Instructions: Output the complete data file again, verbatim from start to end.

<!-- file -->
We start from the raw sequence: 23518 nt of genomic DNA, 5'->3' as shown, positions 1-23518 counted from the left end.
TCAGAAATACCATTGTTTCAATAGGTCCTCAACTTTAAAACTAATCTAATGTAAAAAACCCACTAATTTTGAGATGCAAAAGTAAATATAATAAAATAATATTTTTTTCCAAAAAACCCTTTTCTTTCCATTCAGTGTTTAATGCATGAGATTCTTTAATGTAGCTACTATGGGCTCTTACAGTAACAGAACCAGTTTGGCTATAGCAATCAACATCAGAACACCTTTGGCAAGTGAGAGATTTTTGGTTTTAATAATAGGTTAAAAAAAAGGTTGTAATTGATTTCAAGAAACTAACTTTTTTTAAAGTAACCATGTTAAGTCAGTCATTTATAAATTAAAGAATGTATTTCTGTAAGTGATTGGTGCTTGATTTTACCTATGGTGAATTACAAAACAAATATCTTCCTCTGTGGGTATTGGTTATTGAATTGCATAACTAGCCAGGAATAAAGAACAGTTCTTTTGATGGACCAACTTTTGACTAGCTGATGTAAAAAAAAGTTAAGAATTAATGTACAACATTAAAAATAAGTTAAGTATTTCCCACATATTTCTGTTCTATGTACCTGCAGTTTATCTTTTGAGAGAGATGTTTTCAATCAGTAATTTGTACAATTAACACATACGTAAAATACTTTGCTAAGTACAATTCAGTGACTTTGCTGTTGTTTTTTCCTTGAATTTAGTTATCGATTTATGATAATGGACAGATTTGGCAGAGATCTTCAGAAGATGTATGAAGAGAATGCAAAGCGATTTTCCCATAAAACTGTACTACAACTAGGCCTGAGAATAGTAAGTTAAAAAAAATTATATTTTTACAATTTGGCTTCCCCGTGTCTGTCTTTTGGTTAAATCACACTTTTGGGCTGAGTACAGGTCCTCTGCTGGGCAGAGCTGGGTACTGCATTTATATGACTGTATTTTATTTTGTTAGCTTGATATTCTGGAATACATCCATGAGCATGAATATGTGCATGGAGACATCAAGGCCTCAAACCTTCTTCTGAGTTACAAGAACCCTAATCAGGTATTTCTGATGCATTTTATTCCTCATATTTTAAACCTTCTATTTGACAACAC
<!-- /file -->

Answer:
We start from the raw sequence: 23518 nt of genomic DNA, 5'->3' as shown, positions 1-23518 counted from the left end.
TCAGAAATACCATTGTTTCAATAGGTCCTCAACTTTAAAACTAATCTAATGTAAAAAACCCACTAATTTTGAGATGCAAAAGTAAATATAATAAAATAATATTTTTTTCCAAAAAACCCTTTTCTTTCCATTCAGTGTTTAATGCATGAGATTCTTTAATGTAGCTACTATGGGCTCTTACAGTAACAGAACCAGTTTGGCTATAGCAATCAACATCAGAACACCTTTGGCAAGTGAGAGATTTTTGGTTTTAATAATAGGTTAAAAAAAAGGTTGTAATTGATTTCAAGAAACTAACTTTTTTTAAAGTAACCATGTTAAGTCAGTCATTTATAAATTAAAGAATGTATTTCTGTAAGTGATTGGTGCTTGATTTTACCTATGGTGAATTACAAAACAAATATCTTCCTCTGTGGGTATTGGTTATTGAATTGCATAACTAGCCAGGAATAAAGAACAGTTCTTTTGATGGACCAACTTTTGACTAGCTGATGTAAAAAAAAGTTAAGAATTAATGTACAACATTAAAAATAAGTTAAGTATTTCCCACATATTTCTGTTCTATGTACCTGCAGTTTATCTTTTGAGAGAGATGTTTTCAATCAGTAATTTGTACAATTAACACATACGTAAAATACTTTGCTAAGTACAATTCAGTGACTTTGCTGTTGTTTTTTCCTTGAATTTAGTTATCGATTTATGATAATGGACAGATTTGGCAGAGATCTTCAGAAGATGTATGAAGAGAATGCAAAGCGATTTTCCCATAAAACTGTACTACAACTAGGCCTGAGAATAGTAAGTTAAAAAAAATTATATTTTTACAATTTGGCTTCCCCGTGTCTGTCTTTTGGTTAAATCACACTTTTGGGCTGAGTACAGGTCCTCTGCTGGGCAGAGCTGGGTACTGCATTTATATGACTGTATTTTATTTTGTTAGCTTGATATTCTGGAATACATCCATGAGCATGAATATGTGCATGGAGACATCAAGGCCTCAAACCTTCTTCTGAGTTACAAGAACCCTAATCAGGTATTTCTGATGCATTTTATTCCTCATATTTTAAACCTTCTATTTGACAACAC